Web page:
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The Boy from the Stars

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Beru knows, from the moment Ben Kenobi places the tiny infant named Luke in her arms, that this child will leave them one day. He’s a gift from the stars, and she’ll love him as her own, but eventually the stars will claim him back. Owen knows it too, but he pretends not to. He won’t talk to Ben when he arrives at the homestead, though he tells Beru to warn the strange man who was once a Jedi not to interfere if he wants to protect the child from his father’s fate.

“He’ll have a good life here,” Owen promises Beru later that night, after the baby has finally cried himself to sleep. “It won’t be easy, but he’ll have everything he needs, and he’ll inherit the farm one day, since we can’t…”

Already, only hours after the infant was charged to their care, Owen wants nothing more than to keep the boy safe. Beru loves him for it, even as she shakes her head at the plans he’s making, at the imagined future that cannot be.

Yet, for all of that, Owen is the one who suggest that the boy take Skywalker for his family name. “It’s what Shmi would have wanted,” he says gruffly.

Skywalker is not a name for a child destined to spend all his days on an Outer Rim moisture farm, but Beru doesn’t give voice to the thought -- the name is right for the boy, and she wouldn’t have Owen change his mind. And Owen is right, too. Shmi would have wanted this.

(Beru remembers the way that Shmi would go outside some nights in spite of the danger, so she could look out at the stars. She never complained, and she loved her adopted family as much as she’d loved the son who had left with the Jedi. But she had looked at the stars, with that quiet yearning look, and Beru remembers thinking that she belonged out there, with her first child.)

The next morning, before the suns have fully risen, Beru and Owen take Luke to Shmi’s grave, and they promise her that they will do the best for her grandson. Silently, Beru adds that she will let him leave, when he is ready to return to the stars, and she is sure that Owen is promising that he will keep him here, safe from the wars that have torn the galaxy apart.

* * *

He won’t stop crying.

That’s how it seems, though it isn’t exactly true. Luke will settle sometimes, during the day when Beru is holding him, or when Owen comes in for the midday meal. And at night he will sleep eventually, after he has cried himself past the point of exhaustion.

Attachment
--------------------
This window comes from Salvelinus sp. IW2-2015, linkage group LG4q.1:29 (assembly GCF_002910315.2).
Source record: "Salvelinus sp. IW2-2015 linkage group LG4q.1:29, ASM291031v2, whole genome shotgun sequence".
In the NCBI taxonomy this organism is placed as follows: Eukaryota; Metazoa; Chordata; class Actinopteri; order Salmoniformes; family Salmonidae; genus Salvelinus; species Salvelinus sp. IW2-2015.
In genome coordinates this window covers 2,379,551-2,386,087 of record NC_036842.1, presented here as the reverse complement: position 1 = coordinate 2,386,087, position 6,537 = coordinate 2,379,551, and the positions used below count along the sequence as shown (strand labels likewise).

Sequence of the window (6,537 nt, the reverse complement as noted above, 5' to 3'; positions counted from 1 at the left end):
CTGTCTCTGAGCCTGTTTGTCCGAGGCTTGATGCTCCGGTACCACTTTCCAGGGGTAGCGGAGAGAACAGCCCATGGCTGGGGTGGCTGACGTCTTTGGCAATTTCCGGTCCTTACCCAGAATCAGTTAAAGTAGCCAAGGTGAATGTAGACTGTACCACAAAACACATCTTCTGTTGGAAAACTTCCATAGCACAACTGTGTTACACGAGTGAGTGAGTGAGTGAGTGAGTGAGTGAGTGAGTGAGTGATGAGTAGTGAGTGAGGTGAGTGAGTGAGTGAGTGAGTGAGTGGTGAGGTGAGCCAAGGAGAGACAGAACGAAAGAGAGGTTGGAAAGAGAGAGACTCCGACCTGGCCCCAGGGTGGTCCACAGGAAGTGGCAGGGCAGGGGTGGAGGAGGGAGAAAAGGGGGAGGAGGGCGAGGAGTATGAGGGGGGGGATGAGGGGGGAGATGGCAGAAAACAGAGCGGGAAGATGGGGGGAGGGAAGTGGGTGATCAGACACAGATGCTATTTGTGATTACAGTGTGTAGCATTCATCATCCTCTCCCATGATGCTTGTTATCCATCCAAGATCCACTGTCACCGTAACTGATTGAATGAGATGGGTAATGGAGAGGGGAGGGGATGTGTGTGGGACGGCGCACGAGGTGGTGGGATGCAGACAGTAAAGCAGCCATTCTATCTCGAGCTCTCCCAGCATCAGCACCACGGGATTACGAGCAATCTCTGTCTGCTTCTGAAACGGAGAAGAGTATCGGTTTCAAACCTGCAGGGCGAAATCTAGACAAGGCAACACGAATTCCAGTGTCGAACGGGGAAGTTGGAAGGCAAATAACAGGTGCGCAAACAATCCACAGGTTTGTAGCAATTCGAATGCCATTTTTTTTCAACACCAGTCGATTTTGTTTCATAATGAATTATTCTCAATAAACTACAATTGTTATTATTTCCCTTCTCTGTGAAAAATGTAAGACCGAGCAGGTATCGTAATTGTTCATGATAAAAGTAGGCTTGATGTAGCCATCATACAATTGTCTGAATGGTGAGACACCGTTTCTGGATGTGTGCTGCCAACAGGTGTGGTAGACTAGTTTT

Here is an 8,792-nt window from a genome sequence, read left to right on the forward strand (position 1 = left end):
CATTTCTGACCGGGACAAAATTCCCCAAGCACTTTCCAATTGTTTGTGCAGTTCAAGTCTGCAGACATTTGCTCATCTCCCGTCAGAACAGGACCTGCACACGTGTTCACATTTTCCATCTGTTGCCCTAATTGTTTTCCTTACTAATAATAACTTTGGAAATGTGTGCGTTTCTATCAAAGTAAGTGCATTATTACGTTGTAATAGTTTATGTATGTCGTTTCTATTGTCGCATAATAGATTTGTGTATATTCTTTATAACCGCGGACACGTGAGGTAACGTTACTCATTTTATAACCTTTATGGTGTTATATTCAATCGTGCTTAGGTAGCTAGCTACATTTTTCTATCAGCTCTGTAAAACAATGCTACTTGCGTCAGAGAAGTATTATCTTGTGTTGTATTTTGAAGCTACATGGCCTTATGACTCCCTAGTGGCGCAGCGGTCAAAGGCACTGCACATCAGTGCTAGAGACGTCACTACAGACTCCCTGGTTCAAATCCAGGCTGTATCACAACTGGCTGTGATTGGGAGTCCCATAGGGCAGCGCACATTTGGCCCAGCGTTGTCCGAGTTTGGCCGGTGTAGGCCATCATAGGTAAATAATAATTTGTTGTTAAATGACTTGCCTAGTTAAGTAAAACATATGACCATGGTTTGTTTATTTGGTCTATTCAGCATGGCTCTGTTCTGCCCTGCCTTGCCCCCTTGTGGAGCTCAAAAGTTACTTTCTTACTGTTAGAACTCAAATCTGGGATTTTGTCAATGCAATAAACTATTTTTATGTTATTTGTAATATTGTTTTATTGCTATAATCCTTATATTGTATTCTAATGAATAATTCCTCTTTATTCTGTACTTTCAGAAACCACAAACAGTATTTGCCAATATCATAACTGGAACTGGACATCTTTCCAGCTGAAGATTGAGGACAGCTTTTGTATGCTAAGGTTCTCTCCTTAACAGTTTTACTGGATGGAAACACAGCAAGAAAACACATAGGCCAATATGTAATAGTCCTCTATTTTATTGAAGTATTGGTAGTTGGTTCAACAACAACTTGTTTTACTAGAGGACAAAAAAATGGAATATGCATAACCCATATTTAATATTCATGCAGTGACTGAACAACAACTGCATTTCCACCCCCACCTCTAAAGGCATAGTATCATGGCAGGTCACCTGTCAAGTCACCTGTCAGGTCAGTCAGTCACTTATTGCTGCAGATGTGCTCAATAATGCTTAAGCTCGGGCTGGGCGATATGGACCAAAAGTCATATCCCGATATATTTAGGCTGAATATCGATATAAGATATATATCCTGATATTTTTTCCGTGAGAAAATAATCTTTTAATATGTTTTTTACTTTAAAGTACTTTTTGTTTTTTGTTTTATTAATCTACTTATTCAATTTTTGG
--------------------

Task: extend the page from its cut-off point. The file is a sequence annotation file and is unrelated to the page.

Beru has spent enough time with her sister’s children to know that some babies are difficult. But the way Luke cries isn’t the same as the others she’s known. He doesn’t scream loud enough to pierce her eardrums, he doesn’t rage or whine when he is hungry or his diaper needs changing. The med-droid at Anchorhead says he is in perfect health. But still, Luke cries on and on with tiny, heartbreaking sobs.

“What could he possibly want?” Owen asks her one morning, his voice heavy with frustration.

“I don’t know,” Beru says, because she thinks that Owen will scoff if she suggests that Luke is grieving. He would be right, too, Beru thinks -- how could an infant barely a month old be aware of all that he has lost?

The next night is particularly bad.

Luke doesn’t stop at all that night; perhaps he is growing stronger and doesn’t need as much rest. As the sky begins to grow light, Beru’s eyes grow heavy, and she falls asleep in the living quarters, with Luke still weeping against her breast.

The sense of loss is so strong that Beru wakes with tears on her own face, and when Owen emerges from their bedroom, he looks at the boy as though he is almost afraid, and Beru knows that he will never admit that he shares the feeling too.

That morning, Ben Kenobi appears at their door. He looks tired and ragged, and he seems to have aged a decade in the past month. Beru thinks that he must have risked the Sand People and travelled all night to be here now.

“What can we be doing for you?” Owen asks, his words polite, but his tone unfriendly.

“I’ve come to help,” says Ben, “with the crying.”

Owen scowls, but he hesitates.

“The boy is strong in the Force,” Ben continues, “and I can help him...”

It’s the wrong thing to say.

“Now listen,” say Owen, drawing himself up to his full height, “we don’t need any help, and we certainly don’t need you using any of your wizard tricks to spy on us.”

“But if you’d just let me…” He extends a hand toward Beru -- toward Luke.

Owen takes a step forward, his hands clenching into fists. “Go.”

For a moment, Beru thinks that Ben will fight him with some Jedi magic, but Ben just sighs and turns away.

Three days later, when Owen is off at Anchorhead to get some supplies for the harvest, Beru secures Luke in the tiny speeder they keep for emergencies, and crosses the Dune Sea to the co-ordinates that had appeared in her datapad after Ben walked away.

It’s the most foolish thing she has ever done, and she is half certain that she is condemning the boy to his grandmother’s fate. But she has barely slept this week, and she is desperate.

Ben is waiting for her when she arrives.